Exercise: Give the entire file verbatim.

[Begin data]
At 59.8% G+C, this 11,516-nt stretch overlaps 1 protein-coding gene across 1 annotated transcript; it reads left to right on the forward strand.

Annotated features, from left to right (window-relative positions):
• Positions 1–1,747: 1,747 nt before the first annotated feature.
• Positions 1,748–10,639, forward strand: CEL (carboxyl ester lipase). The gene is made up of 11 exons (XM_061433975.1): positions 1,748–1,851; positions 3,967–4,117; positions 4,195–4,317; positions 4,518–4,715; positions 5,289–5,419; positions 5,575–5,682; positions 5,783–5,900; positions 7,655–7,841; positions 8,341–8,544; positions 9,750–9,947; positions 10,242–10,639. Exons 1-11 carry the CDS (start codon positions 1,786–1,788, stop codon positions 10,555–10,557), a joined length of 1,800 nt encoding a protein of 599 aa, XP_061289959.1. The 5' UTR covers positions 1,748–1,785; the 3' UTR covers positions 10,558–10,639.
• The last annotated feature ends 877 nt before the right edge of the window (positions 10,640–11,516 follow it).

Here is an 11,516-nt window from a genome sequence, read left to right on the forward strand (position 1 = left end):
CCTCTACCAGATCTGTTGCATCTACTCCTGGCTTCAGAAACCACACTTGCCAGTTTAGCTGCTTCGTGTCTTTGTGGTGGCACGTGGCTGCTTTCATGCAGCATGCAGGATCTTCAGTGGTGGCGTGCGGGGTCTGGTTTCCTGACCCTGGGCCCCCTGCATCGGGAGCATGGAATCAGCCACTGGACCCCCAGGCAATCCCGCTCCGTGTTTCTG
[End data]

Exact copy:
At 59.8% G+C, this 11,516-nt stretch overlaps 1 protein-coding gene across 1 annotated transcript; it reads left to right on the forward strand.

Annotated features, from left to right (window-relative positions):
• Positions 1–1,747: 1,747 nt before the first annotated feature.
• Positions 1,748–10,639, forward strand: CEL (carboxyl ester lipase). The gene is made up of 11 exons (XM_061433975.1): positions 1,748–1,851; positions 3,967–4,117; positions 4,195–4,317; positions 4,518–4,715; positions 5,289–5,419; positions 5,575–5,682; positions 5,783–5,900; positions 7,655–7,841; positions 8,341–8,544; positions 9,750–9,947; positions 10,242–10,639. Exons 1-11 carry the CDS (start codon positions 1,786–1,788, stop codon positions 10,555–10,557), a joined length of 1,800 nt encoding a protein of 599 aa, XP_061289959.1. The 5' UTR covers positions 1,748–1,785; the 3' UTR covers positions 10,558–10,639.
• The last annotated feature ends 877 nt before the right edge of the window (positions 10,640–11,516 follow it).

Here is an 11,516-nt window from a genome sequence, read left to right on the forward strand (position 1 = left end):
CCTCTACCAGATCTGTTGCATCTACTCCTGGCTTCAGAAACCACACTTGCCAGTTTAGCTGCTTCGTGTCTTTGTGGTGGCACGTGGCTGCTTTCATGCAGCATGCAGGATCTTCAGTGGTGGCGTGCGGGGTCTGGTTTCCTGACCCTGGGCCCCCTGCATCGGGAGCATGGAATCAGCCACTGGACCCCCAGGCAATCCCGCTCCGTGTTTCTG